Assistant professor, Memorial University of Newfoundland, Newfoundland,
The compressibility of a typical horticultural peat has been studied in the laboratory. Compressibility is an important factor in the processing of this material since volume governs the cost of shipping. The final reconstituted volume and the appearance of the peat after shipping must also be taken into account for marketing. Compression tests have been carried out on a horticultural peat from Newfoundland. Simple equations relating initial water content, relative volume change, and vertical applied pressure are proposed. A fluff factor has been defined, and it was found to decrease with the maximum applied pressure. Finally the results obtained in the laboratory are applied to storage and processing examples that are encountered in the horticultural peat industry.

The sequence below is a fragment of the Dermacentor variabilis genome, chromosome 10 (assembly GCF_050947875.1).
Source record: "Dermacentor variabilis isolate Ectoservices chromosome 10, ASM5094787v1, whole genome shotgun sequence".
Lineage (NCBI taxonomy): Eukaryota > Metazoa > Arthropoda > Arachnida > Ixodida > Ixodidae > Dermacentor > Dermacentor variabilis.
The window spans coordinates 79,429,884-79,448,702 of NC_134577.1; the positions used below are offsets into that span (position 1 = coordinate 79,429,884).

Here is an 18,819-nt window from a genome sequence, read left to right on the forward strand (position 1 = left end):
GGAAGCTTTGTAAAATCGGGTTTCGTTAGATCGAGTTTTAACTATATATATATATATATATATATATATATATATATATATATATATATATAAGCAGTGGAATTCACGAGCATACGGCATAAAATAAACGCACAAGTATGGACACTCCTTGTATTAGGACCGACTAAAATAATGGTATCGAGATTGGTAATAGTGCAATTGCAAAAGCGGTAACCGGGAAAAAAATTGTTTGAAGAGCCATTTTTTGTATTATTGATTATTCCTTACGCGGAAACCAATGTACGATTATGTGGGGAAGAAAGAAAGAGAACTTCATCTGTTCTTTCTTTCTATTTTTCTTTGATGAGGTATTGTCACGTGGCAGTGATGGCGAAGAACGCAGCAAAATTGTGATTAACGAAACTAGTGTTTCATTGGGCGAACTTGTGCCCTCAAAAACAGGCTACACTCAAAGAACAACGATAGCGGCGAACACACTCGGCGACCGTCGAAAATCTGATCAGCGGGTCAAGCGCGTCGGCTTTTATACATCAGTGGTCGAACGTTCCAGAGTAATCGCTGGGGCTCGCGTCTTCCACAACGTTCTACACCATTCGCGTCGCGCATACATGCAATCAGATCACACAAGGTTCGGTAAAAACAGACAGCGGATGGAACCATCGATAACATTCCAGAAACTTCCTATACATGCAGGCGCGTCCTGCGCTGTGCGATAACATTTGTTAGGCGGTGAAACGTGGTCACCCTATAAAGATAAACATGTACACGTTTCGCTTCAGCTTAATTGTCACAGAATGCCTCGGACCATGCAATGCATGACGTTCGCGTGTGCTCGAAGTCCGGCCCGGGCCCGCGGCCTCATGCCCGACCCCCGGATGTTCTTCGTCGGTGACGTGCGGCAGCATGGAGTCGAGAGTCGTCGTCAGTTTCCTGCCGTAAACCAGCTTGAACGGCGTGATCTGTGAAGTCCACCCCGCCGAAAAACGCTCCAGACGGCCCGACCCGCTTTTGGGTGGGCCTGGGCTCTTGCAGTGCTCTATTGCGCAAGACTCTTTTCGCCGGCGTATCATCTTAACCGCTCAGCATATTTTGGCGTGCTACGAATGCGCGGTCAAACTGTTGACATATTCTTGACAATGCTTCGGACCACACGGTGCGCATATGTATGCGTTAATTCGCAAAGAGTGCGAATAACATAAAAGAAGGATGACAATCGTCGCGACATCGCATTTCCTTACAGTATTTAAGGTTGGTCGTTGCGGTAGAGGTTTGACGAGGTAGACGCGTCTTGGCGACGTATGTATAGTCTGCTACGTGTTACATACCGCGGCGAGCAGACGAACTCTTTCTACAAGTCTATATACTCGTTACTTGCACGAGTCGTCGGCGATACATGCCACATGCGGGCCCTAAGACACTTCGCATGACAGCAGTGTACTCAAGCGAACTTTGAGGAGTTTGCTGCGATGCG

Paper ID: GTJ10643J